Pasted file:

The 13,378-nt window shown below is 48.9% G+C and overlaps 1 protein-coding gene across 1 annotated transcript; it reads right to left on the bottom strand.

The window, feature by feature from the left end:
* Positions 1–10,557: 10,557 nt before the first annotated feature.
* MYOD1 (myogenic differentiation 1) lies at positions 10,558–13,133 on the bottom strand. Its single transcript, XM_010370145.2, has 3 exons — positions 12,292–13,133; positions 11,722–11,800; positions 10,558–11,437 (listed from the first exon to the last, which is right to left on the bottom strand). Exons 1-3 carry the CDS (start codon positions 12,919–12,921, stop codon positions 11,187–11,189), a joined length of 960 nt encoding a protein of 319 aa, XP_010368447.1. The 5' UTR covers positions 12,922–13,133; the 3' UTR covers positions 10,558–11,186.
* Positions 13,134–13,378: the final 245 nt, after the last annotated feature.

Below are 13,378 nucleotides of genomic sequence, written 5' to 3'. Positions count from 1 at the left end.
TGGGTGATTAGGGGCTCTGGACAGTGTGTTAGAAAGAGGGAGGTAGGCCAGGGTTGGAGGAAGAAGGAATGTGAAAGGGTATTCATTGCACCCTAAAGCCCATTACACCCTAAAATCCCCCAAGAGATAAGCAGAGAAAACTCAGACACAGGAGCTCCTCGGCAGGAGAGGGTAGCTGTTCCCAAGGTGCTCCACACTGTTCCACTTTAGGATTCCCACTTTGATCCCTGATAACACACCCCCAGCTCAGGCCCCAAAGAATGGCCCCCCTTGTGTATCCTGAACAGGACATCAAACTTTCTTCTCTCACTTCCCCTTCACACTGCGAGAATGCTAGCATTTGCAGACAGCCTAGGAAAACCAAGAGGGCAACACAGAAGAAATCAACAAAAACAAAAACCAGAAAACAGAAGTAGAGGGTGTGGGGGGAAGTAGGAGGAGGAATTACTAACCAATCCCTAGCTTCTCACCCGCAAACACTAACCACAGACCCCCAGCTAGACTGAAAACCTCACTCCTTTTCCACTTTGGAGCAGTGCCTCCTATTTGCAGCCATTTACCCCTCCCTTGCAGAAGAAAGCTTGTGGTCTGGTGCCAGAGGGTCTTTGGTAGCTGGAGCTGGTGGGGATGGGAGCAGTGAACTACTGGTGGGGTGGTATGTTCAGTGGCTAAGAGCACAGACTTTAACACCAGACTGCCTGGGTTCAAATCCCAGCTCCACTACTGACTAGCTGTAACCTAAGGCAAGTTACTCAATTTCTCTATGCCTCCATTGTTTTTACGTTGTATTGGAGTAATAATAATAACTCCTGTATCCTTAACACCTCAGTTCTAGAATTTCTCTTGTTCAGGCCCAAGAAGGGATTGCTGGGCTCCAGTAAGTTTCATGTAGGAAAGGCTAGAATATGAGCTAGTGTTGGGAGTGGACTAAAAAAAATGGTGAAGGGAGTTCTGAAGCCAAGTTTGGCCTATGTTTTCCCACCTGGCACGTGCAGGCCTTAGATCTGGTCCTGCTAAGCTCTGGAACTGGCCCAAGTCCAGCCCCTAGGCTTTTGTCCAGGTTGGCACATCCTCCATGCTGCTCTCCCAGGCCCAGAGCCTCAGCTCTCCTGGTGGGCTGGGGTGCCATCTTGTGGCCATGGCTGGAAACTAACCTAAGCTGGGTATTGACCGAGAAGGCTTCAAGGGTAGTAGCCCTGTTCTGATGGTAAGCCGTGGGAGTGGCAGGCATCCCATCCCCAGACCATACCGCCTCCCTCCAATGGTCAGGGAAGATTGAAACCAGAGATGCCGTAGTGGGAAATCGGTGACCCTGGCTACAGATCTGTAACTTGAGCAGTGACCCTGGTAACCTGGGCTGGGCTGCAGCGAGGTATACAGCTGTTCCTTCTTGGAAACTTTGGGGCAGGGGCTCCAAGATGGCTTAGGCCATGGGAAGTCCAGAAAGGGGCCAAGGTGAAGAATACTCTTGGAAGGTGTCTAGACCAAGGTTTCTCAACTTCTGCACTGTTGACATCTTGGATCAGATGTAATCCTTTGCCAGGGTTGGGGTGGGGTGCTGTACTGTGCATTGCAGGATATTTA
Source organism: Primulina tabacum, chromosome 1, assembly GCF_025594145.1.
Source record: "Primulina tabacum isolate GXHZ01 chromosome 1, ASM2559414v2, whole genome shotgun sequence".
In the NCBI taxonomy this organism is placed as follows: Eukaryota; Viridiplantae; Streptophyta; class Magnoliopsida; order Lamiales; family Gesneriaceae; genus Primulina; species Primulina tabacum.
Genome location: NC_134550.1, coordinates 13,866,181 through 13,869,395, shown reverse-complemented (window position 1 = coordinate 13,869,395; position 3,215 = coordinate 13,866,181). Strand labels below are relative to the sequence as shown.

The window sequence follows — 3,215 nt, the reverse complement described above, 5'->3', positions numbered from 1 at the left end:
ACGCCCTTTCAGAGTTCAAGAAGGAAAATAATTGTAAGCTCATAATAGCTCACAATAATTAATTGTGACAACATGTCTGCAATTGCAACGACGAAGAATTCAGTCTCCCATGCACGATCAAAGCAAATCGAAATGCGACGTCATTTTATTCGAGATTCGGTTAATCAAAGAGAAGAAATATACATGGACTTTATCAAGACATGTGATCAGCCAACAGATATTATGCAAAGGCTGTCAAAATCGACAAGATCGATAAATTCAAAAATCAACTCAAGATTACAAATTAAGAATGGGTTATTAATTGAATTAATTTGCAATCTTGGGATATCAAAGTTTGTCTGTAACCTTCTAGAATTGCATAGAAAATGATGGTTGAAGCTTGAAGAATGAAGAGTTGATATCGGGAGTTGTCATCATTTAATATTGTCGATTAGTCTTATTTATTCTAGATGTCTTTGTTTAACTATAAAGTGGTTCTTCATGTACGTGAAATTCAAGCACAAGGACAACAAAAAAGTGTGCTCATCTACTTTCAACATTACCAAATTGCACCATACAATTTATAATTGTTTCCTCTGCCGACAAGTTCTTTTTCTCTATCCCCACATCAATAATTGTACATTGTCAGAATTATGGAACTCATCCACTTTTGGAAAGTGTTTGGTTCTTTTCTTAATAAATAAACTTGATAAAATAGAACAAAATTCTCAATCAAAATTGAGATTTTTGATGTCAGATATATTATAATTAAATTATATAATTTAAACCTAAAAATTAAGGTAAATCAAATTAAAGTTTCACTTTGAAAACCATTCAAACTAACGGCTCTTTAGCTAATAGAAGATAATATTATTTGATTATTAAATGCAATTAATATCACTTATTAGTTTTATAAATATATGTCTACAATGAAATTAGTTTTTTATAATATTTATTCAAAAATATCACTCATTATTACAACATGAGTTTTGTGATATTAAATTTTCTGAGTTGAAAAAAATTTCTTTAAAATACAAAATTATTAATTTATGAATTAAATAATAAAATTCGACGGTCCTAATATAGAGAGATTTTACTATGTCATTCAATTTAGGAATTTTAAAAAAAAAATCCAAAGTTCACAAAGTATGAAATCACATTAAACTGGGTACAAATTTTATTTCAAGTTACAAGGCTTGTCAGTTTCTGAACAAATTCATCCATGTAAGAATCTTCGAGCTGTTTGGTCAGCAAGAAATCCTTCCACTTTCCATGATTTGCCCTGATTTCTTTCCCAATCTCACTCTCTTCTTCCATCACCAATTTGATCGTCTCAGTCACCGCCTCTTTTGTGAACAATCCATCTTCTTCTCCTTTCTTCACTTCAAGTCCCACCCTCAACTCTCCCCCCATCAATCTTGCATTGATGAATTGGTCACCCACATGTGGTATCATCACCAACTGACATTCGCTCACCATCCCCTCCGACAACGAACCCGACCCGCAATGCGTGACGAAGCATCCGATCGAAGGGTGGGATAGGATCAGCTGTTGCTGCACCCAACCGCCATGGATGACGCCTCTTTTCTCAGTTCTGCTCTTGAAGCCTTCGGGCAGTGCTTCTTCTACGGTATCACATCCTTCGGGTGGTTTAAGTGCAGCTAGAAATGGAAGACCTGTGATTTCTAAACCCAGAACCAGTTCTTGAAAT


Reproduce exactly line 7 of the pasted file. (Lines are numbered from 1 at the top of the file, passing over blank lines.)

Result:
TGGGTGATTAGGGGCTCTGGACAGTGTGTTAGAAAGAGGGAGGTAGGCCAGGGTTGGAGGAAGAAGGAATGTGAAAGGGTATTCATTGCACCCTAAAGCCCATTACACCCTAAAATCCCCCAAGAGATAAGCAGAGAAAACTCAGACACAGGAGCTCCTCGGCAGGAGAGGGTAGCTGTTCCCAAGGTGCTCCACACTGTTCCACTTTAGGATTCCCACTTTGATCCCTGATAACACACCCCCAGCTCAGGCCCCAAAGAATGGCCCCCCTTGTGTATCCTGAACAGGACATCAAACTTTCTTCTCTCACTTCCCCTTCACACTGCGAGAATGCTAGCATTTGCAGACAGCCTAGGAAAACCAAGAGGGCAACACAGAAGAAATCAACAAAAACAAAAACCAGAAAACAGAAGTAGAGGGTGTGGGGGGAAGTAGGAGGAGGAATTACTAACCAATCCCTAGCTTCTCACCCGCAAACACTAACCACAGACCCCCAGCTAGACTGAAAACCTCACTCCTTTTCCACTTTGGAGCAGTGCCTCCTATTTGCAGCCATTTACCCCTCCCTTGCAGAAGAAAGCTTGTGGTCTGGTGCCAGAGGGTCTTTGGTAGCTGGAGCTGGTGGGGATGGGAGCAGTGAACTACTGGTGGGGTGGTATGTTCAGTGGCTAAGAGCACAGACTTTAACACCAGACTGCCTGGGTTCAAATCCCAGCTCCACTACTGACTAGCTGTAACCTAAGGCAAGTTACTCAATTTCTCTATGCCTCCATTGTTTTTACGTTGTATTGGAGTAATAATAATAACTCCTGTATCCTTAACACCTCAGTTCTAGAATTTCTCTTGTTCAGGCCCAAGAAGGGATTGCTGGGCTCCAGTAAGTTTCATGTAGGAAAGGCTAGAATATGAGCTAGTGTTGGGAGTGGACTAAAAAAAATGGTGAAGGGAGTTCTGAAGCCAAGTTTGGCCTATGTTTTCCCACCTGGCACGTGCAGGCCTTAGATCTGGTCCTGCTAAGCTCTGGAACTGGCCCAAGTCCAGCCCCTAGGCTTTTGTCCAGGTTGGCACATCCTCCATGCTGCTCTCCCAGGCCCAGAGCCTCAGCTCTCCTGGTGGGCTGGGGTGCCATCTTGTGGCCATGGCTGGAAACTAACCTAAGCTGGGTATTGACCGAGAAGGCTTCAAGGGTAGTAGCCCTGTTCTGATGGTAAGCCGTGGGAGTGGCAGGCATCCCATCCCCAGACCATACCGCCTCCCTCCAATGGTCAGGGAAGATTGAAACCAGAGATGCCGTAGTGGGAAATCGGTGACCCTGGCTACAGATCTGTAACTTGAGCAGTGACCCTGGTAACCTGGGCTGGGCTGCAGCGAGGTATACAGCTGTTCCTTCTTGGAAACTTTGGGGCAGGGGCTCCAAGATGGCTTAGGCCATGGGAAGTCCAGAAAGGGGCCAAGGTGAAGAATACTCTTGGAAGGTGTCTAGACCAAGGTTTCTCAACTTCTGCACTGTTGACATCTTGGATCAGATGTAATCCTTTGCCAGGGTTGGGGTGGGGTGCTGTACTGTGCATTGCAGGATATTTA